Thursday, March 21, 2013

First-Person: Director Philip Akin on The Whipping Man (Toronto)

Thomas Olajide and Brett Donahue (photo credit: Keith Barker)

Complications of Biblical Proprotions
as with most sea changes some people swim and others sink
by Philip Akin
[Philip Akin has been acting and directing for over 30 years. In 2000, he was a founding member of Obsidian Theatre, Canada’s leading black theatre company, and has served as its Artistic Director since 2006. In this role, he has worked tirelessly to provide opportunities and guidance for emerging artists. In 2002, he was part of the team that launched the Obsidian Mentor/Apprentice Program, a one-of-a-kind program that has so far helped 31 black artists embark on exciting careers as directors, dramaturges, producers, production managers, lighting, set and costume designers with some of the most established performing arts companies nationwide.]
It always seems like a surprise to me that Obsidian ended up doing a season based on freedom and what it means with two plays that have whips as central characters. I mean I am the guy who wouldn't let people in my first playwrights units write about immigrating to Canada, growing up Black in any small Canadian town, slavery or the Underground Railroad. I did that because I always believed that Black Theatre was being defined by just those subjects and I wanted to widen the vision as it were.

The play has been a profound shock to see in previews.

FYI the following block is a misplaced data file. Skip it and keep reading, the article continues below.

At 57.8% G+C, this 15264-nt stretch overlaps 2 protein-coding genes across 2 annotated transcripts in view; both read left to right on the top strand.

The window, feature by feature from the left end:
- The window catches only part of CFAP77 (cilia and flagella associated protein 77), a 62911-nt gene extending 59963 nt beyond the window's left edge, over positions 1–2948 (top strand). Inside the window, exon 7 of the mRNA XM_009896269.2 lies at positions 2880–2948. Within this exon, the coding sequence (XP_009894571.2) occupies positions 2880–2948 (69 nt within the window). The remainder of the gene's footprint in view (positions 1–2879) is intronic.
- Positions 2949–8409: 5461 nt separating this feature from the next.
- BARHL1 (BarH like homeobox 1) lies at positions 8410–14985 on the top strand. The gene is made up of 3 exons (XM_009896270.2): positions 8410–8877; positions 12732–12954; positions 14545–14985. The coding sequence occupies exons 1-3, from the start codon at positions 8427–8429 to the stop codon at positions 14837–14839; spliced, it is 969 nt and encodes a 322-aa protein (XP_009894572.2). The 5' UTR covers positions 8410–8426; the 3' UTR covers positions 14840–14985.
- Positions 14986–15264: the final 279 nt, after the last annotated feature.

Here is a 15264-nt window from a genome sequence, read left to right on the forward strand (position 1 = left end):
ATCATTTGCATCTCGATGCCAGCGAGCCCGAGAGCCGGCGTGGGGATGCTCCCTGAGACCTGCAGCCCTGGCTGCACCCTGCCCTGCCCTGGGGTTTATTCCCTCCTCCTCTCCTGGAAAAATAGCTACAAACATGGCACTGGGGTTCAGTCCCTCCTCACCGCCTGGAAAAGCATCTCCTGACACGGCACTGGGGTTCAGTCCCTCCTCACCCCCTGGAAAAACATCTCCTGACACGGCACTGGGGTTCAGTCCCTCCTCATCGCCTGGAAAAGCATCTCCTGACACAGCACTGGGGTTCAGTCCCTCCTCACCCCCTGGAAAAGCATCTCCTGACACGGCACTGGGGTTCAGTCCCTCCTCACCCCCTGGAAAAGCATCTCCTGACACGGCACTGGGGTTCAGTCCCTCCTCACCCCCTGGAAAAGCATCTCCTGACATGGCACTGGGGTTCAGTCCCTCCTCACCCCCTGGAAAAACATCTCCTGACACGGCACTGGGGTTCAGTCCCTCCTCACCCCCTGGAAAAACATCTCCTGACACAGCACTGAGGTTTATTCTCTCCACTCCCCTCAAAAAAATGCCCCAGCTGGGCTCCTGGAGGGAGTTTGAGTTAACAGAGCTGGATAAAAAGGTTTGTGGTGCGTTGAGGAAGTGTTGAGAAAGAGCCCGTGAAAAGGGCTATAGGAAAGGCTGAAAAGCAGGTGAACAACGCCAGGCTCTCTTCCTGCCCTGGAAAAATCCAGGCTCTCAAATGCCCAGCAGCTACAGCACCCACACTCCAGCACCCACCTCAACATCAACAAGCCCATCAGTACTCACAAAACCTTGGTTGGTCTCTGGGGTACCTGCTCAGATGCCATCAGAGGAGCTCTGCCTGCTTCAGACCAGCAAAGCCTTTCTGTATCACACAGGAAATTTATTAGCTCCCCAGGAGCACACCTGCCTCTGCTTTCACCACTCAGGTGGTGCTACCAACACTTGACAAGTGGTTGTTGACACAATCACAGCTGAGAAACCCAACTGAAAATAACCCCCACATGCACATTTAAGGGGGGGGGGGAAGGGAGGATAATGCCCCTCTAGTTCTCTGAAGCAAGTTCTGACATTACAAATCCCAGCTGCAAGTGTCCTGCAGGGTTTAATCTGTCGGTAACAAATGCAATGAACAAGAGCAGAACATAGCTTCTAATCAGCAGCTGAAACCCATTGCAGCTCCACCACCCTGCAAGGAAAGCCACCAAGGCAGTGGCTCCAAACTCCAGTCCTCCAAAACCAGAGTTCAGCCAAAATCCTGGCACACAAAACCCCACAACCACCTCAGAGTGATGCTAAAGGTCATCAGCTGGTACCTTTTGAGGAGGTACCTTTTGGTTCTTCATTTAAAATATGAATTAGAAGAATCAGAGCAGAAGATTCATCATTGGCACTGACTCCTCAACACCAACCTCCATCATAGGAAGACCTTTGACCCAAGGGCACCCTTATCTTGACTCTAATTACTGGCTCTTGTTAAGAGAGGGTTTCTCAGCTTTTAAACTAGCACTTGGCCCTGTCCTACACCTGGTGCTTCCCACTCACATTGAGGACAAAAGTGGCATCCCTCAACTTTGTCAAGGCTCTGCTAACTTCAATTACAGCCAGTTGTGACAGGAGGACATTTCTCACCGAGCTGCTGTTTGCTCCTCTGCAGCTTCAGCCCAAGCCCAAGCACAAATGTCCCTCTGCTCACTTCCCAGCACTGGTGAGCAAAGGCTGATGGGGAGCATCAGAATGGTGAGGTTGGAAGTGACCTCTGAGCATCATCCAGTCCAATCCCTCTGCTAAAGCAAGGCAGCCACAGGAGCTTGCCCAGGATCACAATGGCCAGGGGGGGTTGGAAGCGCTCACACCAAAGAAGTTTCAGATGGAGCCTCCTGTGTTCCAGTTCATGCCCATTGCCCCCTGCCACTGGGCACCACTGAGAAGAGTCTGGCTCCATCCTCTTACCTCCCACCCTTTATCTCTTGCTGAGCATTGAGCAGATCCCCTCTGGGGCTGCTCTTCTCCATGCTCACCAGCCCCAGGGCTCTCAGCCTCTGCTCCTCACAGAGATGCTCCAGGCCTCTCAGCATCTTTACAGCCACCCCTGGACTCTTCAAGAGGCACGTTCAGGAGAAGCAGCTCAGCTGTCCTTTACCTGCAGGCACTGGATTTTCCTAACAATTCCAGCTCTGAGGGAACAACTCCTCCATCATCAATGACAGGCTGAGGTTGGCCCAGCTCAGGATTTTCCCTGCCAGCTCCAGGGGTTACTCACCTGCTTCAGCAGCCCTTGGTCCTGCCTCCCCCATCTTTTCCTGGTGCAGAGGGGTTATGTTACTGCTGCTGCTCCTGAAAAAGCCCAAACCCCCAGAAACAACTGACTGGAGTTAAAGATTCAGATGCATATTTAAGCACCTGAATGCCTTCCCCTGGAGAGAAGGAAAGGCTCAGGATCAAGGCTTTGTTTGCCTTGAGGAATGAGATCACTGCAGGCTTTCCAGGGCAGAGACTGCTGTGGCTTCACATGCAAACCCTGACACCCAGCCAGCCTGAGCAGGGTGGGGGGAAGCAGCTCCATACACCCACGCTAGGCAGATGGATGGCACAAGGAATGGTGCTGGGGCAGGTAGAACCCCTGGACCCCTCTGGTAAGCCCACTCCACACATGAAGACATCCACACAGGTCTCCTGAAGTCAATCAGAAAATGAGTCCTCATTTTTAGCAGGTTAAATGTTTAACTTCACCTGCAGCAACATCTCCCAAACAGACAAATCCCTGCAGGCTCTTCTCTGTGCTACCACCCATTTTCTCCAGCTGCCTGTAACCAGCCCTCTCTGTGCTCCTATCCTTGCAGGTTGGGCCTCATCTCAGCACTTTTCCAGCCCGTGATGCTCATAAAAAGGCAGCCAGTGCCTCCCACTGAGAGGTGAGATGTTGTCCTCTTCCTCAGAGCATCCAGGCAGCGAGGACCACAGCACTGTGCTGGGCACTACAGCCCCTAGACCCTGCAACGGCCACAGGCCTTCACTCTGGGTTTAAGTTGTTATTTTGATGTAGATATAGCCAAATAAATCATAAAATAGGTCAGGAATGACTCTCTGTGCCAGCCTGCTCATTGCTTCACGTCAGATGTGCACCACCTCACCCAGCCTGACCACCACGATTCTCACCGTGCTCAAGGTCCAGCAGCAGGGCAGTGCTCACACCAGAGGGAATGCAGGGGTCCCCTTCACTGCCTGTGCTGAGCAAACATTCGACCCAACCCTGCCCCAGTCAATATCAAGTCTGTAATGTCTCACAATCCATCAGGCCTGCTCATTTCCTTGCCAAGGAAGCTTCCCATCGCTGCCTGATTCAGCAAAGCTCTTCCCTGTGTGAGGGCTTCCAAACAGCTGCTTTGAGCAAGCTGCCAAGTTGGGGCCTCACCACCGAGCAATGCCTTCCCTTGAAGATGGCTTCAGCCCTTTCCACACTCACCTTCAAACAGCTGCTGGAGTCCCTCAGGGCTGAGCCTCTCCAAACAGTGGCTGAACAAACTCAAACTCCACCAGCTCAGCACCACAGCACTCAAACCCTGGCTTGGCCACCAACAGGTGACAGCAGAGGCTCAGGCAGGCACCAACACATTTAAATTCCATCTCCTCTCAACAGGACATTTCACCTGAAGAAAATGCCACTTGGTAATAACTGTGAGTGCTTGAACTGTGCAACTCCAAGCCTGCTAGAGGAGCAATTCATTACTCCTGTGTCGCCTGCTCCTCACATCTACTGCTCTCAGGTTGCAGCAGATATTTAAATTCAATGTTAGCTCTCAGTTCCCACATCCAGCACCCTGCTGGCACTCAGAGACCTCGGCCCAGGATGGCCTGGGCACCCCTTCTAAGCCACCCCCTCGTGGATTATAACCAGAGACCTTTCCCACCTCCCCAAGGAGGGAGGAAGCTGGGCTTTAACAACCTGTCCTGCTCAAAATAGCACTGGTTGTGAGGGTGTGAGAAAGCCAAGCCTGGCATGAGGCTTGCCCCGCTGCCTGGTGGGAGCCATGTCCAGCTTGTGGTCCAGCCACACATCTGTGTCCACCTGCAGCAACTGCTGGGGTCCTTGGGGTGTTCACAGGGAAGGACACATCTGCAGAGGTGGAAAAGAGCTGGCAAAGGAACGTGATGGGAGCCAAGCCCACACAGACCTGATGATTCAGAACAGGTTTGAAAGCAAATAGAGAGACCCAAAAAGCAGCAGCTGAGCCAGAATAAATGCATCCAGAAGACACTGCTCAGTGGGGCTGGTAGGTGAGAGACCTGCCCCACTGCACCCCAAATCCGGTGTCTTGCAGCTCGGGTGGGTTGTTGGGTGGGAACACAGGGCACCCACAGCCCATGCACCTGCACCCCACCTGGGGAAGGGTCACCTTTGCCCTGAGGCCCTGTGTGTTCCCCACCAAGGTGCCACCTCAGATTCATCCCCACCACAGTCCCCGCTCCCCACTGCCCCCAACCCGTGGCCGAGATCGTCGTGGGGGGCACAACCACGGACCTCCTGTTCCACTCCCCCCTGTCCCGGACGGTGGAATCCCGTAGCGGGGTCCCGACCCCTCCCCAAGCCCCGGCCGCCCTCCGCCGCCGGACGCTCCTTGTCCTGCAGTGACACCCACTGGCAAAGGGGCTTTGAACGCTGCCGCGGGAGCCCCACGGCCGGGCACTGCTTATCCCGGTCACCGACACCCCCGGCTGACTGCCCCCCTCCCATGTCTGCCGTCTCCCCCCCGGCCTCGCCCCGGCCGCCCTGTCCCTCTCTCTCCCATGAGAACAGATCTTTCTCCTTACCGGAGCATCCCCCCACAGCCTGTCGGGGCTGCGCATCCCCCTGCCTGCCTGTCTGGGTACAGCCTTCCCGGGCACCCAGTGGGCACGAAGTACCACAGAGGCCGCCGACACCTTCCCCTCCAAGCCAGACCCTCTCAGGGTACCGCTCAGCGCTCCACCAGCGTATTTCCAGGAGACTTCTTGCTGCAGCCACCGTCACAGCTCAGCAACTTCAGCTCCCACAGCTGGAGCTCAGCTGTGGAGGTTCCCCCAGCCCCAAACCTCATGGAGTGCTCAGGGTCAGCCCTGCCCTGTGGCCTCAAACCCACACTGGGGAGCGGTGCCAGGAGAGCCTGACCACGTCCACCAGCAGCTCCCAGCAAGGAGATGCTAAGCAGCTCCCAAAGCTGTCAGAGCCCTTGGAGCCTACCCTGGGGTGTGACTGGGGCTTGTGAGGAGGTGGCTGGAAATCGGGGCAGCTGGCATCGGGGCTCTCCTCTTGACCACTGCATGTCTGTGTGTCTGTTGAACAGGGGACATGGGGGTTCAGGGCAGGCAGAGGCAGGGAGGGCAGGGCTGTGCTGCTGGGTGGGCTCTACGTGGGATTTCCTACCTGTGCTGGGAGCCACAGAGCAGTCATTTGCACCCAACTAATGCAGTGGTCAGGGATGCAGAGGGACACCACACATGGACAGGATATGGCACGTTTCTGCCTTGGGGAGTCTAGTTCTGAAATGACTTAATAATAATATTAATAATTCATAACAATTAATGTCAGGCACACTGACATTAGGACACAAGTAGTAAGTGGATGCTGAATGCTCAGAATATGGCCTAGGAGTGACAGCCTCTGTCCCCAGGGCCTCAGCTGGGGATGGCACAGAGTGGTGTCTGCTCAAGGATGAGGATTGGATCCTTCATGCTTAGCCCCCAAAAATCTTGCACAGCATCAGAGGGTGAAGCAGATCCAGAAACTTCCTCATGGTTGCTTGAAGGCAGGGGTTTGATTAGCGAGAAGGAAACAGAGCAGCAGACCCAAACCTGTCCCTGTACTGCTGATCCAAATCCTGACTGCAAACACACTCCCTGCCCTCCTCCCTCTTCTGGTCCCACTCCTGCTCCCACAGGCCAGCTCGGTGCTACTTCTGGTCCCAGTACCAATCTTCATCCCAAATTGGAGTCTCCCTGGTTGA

So this season ended up looking like it would fit into those proscribed categories but in fact they don't quite. From an historical point of view The Whipping Man seems to be a bit of a twist on the old slave owner coming home after the Civil War and having to deal with former slaves. But when that somewhat obvious storyline gets woven around a Jewish slave owner who raised their slaves to be Jewish you now have a complication of Biblical proportions. Well Old Testament or Torah proportions anyway.

The play has been a profound shock to see in previews. I pretty much figured out how a Gentile audience might react but nothing prepared me for the impact to a Jewish one. An older gentleman  engaged me in conversation at intermission and said how “he didn't know how to feel about the Black slaves speaking Yiddish”. He was sincerely shaken by a thought that had never before occurred to him. To see a modern day audience attempt to deal with what they thought they knew and their own history and their own self image and have that questioned in a way that engages them is a fascinating thing.

This play shifts the world for a lot of people. And isn't that what we as theatre artists need to do? 

Freedom is such an elusive thing. Much like the Scarlet Pimpernel of old: caught out of the corner of one's eye but rarely captured. Freedom seems to be something that we yearn for on so many levels but how often are we actually prepared for it when it arrives. The Whipping Man gives a snap shot of that crucial moment in time and as with most sea changes some people swim and others sink.

I love plays that focus us inexorably on those crucial moments in time. That dive deep and open up big questions. I love that both of our plays this season do not dwell in the cult of the answer but reside firmly in the cult of the question. And it is with those questions that we bring who we are into the theatre and are forced to engage one on one with what is being asked.

March 16 - April 14

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